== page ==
Thought for the day

"Everything went strictly ‘by the book,’ using means that were permitted by the constitution. At first there were ‘emergency decrees’ by the president of the Reich, and later a bill was passed by a two-thirds majority of the Reichstag giving the government unlimited legislative powers, perfectly in accordance with the rules for changing the constitution." -- Sebastian Haffner, Defying Hitler (paperback, Kindle, audiobook)

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Air warfare was by no means an invention of World War I. Already during the Napoleonic Wars and the Franco-Prussian conflict of 1870–1871, balloons were used for observation and propaganda distribution.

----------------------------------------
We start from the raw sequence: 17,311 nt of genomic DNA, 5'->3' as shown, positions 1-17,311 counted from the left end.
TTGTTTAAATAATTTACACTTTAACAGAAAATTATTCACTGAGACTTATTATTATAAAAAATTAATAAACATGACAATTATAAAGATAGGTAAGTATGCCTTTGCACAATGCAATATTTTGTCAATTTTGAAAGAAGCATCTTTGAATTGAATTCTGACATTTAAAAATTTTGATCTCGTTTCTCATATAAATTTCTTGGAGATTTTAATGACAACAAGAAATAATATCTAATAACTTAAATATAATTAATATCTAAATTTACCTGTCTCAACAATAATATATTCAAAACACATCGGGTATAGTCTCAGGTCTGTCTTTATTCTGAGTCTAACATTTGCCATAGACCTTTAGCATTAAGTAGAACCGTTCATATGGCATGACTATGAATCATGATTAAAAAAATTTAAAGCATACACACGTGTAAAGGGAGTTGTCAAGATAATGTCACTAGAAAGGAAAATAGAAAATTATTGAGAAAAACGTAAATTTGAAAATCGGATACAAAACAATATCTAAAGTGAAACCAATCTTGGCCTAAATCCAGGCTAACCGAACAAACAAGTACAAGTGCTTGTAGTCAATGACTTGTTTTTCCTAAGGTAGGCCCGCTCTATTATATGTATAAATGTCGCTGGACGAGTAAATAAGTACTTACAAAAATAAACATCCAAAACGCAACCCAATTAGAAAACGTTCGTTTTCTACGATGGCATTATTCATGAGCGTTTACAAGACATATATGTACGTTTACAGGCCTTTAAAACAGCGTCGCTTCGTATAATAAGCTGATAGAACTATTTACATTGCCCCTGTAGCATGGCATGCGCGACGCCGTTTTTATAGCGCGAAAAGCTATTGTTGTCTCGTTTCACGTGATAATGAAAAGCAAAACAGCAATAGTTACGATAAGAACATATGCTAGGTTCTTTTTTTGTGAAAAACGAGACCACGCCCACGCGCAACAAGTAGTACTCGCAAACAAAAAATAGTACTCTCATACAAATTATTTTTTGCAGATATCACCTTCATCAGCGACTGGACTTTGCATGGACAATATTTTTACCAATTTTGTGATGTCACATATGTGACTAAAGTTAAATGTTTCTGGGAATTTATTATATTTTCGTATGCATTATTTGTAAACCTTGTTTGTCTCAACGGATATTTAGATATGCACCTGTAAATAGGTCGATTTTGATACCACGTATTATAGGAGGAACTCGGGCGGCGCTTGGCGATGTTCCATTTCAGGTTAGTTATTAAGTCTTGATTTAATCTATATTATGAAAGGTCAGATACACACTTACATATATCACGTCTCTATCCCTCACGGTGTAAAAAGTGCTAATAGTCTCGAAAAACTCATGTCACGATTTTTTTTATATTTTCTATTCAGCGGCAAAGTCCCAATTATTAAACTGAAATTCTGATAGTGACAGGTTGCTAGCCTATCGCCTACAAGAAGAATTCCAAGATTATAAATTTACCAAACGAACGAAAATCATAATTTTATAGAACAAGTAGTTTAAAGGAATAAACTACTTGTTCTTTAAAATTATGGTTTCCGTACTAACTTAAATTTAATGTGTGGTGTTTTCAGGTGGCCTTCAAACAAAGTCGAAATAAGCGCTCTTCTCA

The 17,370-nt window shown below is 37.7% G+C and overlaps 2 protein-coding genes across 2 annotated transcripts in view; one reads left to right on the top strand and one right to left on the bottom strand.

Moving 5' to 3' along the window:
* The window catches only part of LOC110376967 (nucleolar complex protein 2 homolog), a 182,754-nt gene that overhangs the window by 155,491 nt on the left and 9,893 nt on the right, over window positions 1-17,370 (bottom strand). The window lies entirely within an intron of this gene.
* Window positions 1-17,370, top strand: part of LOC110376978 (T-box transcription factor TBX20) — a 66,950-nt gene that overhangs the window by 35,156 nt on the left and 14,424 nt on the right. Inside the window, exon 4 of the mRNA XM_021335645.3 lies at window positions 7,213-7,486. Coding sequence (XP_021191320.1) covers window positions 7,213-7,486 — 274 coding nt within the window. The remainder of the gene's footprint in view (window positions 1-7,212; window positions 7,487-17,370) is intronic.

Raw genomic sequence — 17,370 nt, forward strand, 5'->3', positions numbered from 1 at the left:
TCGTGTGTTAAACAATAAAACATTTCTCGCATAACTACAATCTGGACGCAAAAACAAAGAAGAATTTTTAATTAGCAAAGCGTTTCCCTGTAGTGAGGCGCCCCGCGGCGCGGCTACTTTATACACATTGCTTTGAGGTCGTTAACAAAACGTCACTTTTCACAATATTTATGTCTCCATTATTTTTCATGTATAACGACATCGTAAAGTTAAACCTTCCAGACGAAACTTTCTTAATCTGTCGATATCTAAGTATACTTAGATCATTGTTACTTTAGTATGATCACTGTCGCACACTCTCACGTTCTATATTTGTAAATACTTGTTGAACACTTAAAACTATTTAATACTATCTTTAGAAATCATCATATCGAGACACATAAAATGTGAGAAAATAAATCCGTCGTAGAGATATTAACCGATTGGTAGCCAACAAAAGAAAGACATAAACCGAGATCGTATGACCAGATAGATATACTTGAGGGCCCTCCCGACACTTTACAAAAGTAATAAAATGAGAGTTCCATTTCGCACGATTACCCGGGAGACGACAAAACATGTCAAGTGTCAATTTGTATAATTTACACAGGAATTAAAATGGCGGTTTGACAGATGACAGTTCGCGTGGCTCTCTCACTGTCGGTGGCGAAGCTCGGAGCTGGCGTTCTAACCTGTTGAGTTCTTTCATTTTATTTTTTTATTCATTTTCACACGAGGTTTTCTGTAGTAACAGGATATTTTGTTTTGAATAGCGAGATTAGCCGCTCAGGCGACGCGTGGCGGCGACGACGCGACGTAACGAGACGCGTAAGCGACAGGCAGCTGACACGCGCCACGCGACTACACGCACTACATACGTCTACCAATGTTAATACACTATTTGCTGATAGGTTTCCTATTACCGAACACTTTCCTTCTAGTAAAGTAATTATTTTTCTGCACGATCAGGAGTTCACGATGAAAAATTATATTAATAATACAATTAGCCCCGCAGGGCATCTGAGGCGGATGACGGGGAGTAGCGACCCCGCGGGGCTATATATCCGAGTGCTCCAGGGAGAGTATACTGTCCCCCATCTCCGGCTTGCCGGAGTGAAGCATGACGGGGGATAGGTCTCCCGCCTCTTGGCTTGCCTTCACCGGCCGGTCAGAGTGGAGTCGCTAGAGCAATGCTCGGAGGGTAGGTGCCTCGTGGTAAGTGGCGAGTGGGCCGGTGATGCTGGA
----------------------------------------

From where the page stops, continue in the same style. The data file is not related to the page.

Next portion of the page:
The planes were used for bombing missions during the Italo-Turkish War of 1911–1912. Nevertheless, aerial warfare during World War I marked a break with these previous examples. This was the first conflict during which aircraft were extensively involved and played an important role.

 

At the start of the war, the usefulness of air machines was met with a certain amount of skepticism by senior officers on all sides. In fact, airplanes were mostly involved in observation missions during the first year of the conflict.

 

However, rapid progress enhanced the performance of the airplane. In 1915, Dutch aircraft maker Anthony Fokker, who was working for the Germans, perfected a French invention that caused machine-gun fire through a propeller.

 

This discovery had a revolutionary result: the creation of fighter planes. This type of aircraft gave the Germans an edge during 1915.